5:30 pm 6:28 pm ---
Partial Solar Eclipse
5:20 pm 6:51 pm ---
Dominican Republic
Partial Solar Eclipse
6:12 pm 6:43 pm ---
Partial Solar Eclipse
6:07 pm 6:14 pm ---
El Salvador
Partial Solar Eclipse
5:06 pm 6:29 pm ---
Partial Solar Eclipse
2:27 am 12:00 midnight ---
Partial Solar Eclipse
6:48 pm WGT8:24 pm WGT---
Partial Solar Eclipse
5:52 am 7:10 am ---
Partial Solar Eclipse
4:54 pm 6:01 pm ---
Partial Solar Eclipse
5:52 pm EST6:31 pm EST---
Partial Solar Eclipse
5:08 pm 6:35 pm ---
Partial Solar Eclipse
10:11 pm 10:59 pm ---
Partial Solar Eclipse
5:59 am 6:02 am ---
Partial Solar Eclipse
5:55 pm EST6:47 pm EST---
Marshall Islands
Partial Solar Eclipse
6:39 am 8:13 am ---
Partial Solar Eclipse
2:19 pm 6:09 pm ---
Partial Solar Eclipse
4:33 am 6:05 am ---
Partial Solar Eclipse
3:13 am ULAT4:02 am ---
Partial Solar Eclipse
5:15 pm 6:29 pm ---
North Korea
Partial Solar Eclipse
4:57 am 6:44 am ---
Northern Mariana Islands
Partial Solar Eclipse
4:38 am 6:21 am ---
Partial Solar Eclipse
10:54 pm CET11:41 pm CET---
Partial Solar Eclipse
5:43 am 6:04 am ---
Partial Solar Eclipse
6:06 pm EST6:49 pm EST---
Papua New Guinea
Partial Solar Eclipse
5:58 am PGT6:37 am PGT---
Partial Solar Eclipse
5:11 am 5:23 am ---
Puerto Rico
Partial Solar Eclipse
6:51 pm AST7:03 pm AST---
Partial Solar Eclipse
5:58 am 10:46 am ---
Saint Pierre and Miquelon
Partial Solar Eclipse
6:28 pm AST7:36 pm AST---
South Korea
Partial Solar Eclipse
4:54 am JST6:39 am JST---
Svalbard and Jan Mayen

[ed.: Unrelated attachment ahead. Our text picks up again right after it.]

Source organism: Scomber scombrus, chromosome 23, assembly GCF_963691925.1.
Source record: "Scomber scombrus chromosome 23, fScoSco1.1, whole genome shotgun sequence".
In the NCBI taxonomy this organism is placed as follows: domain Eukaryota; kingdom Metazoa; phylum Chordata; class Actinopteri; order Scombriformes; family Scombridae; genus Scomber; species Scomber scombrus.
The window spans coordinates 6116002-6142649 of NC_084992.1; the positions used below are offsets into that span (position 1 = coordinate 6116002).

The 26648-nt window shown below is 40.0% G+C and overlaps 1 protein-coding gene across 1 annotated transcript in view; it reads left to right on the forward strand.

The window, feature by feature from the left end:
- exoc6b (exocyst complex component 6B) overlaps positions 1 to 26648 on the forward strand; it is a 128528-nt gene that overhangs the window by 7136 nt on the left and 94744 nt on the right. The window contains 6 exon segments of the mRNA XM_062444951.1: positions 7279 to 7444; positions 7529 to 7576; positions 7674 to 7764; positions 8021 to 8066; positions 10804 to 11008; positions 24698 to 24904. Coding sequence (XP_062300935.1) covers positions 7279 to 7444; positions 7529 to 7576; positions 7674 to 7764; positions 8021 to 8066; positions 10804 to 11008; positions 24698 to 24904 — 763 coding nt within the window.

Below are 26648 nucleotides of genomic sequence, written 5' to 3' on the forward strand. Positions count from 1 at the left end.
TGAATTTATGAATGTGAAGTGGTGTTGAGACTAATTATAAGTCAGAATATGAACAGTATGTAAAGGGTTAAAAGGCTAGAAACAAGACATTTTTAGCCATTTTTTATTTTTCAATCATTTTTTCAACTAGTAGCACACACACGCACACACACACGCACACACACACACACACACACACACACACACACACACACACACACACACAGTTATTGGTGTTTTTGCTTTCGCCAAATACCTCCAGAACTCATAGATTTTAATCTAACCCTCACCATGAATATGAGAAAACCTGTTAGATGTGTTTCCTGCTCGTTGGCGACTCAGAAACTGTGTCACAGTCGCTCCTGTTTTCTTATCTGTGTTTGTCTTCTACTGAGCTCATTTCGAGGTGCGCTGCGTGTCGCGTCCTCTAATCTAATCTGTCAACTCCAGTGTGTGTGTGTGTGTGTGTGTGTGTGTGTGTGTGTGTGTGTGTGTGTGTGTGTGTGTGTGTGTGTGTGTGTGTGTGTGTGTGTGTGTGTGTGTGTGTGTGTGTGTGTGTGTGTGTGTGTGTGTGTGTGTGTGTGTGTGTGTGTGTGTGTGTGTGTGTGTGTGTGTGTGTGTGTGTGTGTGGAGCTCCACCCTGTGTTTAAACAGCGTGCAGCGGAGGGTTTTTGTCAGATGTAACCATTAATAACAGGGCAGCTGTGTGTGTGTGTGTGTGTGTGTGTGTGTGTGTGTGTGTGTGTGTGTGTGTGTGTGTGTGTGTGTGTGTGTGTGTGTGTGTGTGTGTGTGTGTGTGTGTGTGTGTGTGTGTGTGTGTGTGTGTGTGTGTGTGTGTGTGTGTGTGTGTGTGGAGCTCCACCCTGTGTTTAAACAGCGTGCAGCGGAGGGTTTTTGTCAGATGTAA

Partial Solar Eclipse
Partial Solar Eclipse
10:59 pm CET11:24 pm CET---
Partial Solar Eclipse
5:02 am 5:27 am ---
Turks and Caicos Islands
Partial Solar Eclipse
5:50 pm EST6:29 pm EST---
US Minor Outlying Islands
Partial Solar Eclipse
7:34 am WAKT6:33 pm ---
US Virgin Islands
Partial Solar Eclipse
6:51 pm AST6:52 pm AST---
Partial Solar Eclipse
6:29 pm VET6:39 pm VET---

All times shown in this table are local time. (Note: more than one time zone is listed.) "Totality duration" gives the time between the start and finish of totality within the entire country (not at one location).

How Many People Can See This Eclipse?

Number of People Seeing...Number of People*Fraction of World Population
Any part of the eclipse270,000,00020.27%
At least 10% partial247,000,00018.53%
At least 20% partial230,000,00017.29%
At least 30% partial214,000,00016.12%
At least 40% partial197,000,00014.84%
At least 50% partial150,000,00011.26%
At least 60% partial99,000,0007.43%
At least 70% partial59,000,0004.43%
At least 80% partial39,700,0002.98%
At least 90% partial12,900,0000.97%
Totality or annularity1,350,0000.10%

* The number of people refers to the resident population (as a round number) in areas where the eclipse is visible. timeanddate has calculated these numbers using raw population data provided by the Center for International Earth Science Information Network (CIESIN) at Columbia University. The raw data is based on population estimates from the year 2000 to 2020.

An Eclipse Never Comes Alone!

A solar eclipse always occurs about two weeks before or after a lunar eclipse.

Usually, there are two eclipses in a row, but other times, there are three during the same eclipse season.

All eclipses 1900 — 2199

This is the first eclipse this season.

Second eclipse this season: June 24, 1918 — Partial Lunar Eclipse